🙂

Now that I am not able to attend any of the synchronous meetings of my group it feels like being a ghost group member. So I started to wonder whether this ghost-like feeling extends to online education overall.

From an instructor perspective there is a long-standing discussion on how an online instructor comes across, as a sage, guide, or ghost. According to Mazzolini and Maddison (2003), e.g. instructors who post more frequently in online education are perceived as “more enthusiastic”, for example. Yet, more frequent postings by instructors do not necessarily result in greater student participation rates; and very frequent postings by instructors even result in lower numbers of postings by students once the instructor starts to dominate the discussion. Perhaps more importantly, they also found that the type of posting (i.e. not answering questions as a “sage” but encouraging the discussion itself as a “guide”) made a difference in engaging learners. Something to remember for our MOOCs for sure; and MOOCs are in fact the topic of our group work 🙂

[As a side note, our humanitarian logistics MOOC has been updated also with new topics and is up and running again! Check it out at https://www.futurelearn.com/courses/humanitarian-logistics and join the 2260 other people from 124 countries who are currently enrolled in it.]

From the student perspective, “ghosts” in online education refer to “ghost accounts” for the purposes of cheating (Hollis, 2018). Not quite the feeling I have here 🙂 Rather, what I was wondering about is whether you would start feeling like a ghost yourself if contributing week after week to the documents your group writes, and watching their recorded interactions, while not actually being able to participate in those synchronous meetings. There are quite a lot of studies on how using additional synchronous media incl. messaging apps would improve the engagement of learners in online education, but right now it is in fact exactly the aspect of not being able to participate in the synchronous bits that makes me feel almost left out. It makes me wonder whether there is any study on this situation in light of course drop-out rates; and if there is any such relationship, how we can overcome it and keep people engaged after all.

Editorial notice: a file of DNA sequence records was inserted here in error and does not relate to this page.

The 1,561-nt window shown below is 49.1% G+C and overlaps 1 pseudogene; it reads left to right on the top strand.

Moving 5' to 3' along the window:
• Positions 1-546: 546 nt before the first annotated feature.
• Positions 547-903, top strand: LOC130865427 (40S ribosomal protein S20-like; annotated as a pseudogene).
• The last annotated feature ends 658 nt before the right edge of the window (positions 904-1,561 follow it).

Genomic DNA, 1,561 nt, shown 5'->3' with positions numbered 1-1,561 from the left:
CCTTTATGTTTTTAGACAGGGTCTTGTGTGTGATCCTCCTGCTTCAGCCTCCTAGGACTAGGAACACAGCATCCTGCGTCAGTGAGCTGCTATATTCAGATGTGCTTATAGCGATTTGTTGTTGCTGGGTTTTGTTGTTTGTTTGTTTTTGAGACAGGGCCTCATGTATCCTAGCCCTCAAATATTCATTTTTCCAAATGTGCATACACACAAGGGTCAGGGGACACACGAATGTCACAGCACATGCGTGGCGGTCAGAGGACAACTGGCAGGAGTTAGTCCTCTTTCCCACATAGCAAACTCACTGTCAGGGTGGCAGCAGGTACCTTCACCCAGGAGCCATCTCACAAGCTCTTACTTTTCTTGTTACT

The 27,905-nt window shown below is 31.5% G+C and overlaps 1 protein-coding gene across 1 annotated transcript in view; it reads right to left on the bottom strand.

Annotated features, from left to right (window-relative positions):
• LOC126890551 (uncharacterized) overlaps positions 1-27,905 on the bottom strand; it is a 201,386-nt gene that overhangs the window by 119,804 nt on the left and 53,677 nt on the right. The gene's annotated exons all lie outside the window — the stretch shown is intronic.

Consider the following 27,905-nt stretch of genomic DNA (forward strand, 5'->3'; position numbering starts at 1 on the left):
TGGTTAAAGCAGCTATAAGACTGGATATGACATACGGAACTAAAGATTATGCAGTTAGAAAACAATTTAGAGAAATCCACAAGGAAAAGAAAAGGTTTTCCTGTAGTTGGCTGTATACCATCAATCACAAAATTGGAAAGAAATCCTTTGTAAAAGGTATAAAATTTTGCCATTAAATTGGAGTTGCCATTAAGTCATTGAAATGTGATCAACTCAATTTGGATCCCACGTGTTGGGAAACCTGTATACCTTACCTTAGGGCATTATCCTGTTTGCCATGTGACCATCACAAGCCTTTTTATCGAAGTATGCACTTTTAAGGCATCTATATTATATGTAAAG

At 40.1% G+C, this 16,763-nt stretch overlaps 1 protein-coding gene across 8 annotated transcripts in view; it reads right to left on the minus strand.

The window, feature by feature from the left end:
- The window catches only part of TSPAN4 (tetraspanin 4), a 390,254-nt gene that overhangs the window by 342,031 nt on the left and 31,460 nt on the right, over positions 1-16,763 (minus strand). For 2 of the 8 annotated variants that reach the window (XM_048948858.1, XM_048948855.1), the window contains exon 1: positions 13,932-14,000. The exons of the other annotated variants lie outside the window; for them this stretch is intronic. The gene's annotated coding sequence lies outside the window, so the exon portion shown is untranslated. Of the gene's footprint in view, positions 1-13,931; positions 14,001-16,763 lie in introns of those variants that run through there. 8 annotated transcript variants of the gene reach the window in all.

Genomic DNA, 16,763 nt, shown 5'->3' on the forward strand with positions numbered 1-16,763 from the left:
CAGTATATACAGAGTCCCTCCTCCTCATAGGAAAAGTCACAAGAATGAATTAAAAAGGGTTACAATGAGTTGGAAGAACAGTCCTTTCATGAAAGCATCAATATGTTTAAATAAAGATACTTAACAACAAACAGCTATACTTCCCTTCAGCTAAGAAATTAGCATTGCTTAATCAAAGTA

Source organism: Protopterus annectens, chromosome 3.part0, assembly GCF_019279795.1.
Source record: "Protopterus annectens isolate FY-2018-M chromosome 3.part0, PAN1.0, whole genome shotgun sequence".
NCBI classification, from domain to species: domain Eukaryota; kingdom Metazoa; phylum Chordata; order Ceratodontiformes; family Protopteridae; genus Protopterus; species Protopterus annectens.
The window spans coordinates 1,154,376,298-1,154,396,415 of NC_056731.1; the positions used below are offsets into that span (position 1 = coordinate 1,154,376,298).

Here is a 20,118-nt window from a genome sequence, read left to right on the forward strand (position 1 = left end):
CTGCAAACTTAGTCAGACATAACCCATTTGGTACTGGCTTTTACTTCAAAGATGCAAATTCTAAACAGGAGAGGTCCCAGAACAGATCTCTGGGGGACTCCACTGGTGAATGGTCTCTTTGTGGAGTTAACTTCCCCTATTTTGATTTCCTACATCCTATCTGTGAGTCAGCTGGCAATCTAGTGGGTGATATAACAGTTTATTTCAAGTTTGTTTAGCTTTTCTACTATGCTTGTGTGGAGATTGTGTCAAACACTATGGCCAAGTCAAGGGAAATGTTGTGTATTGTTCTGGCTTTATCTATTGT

Hollis, L. P. (2018). Ghost‐students and the new wave of online cheating for community college students. New Directions for Community Colleges, 2018(183), 25-34.

Mazzolini, M., & Maddison, S. (2003). Sage, guide or ghost? The effect of instructor intervention on student participation in online discussion forums. Computers & Education, 40(3), 237-253.

Ghost member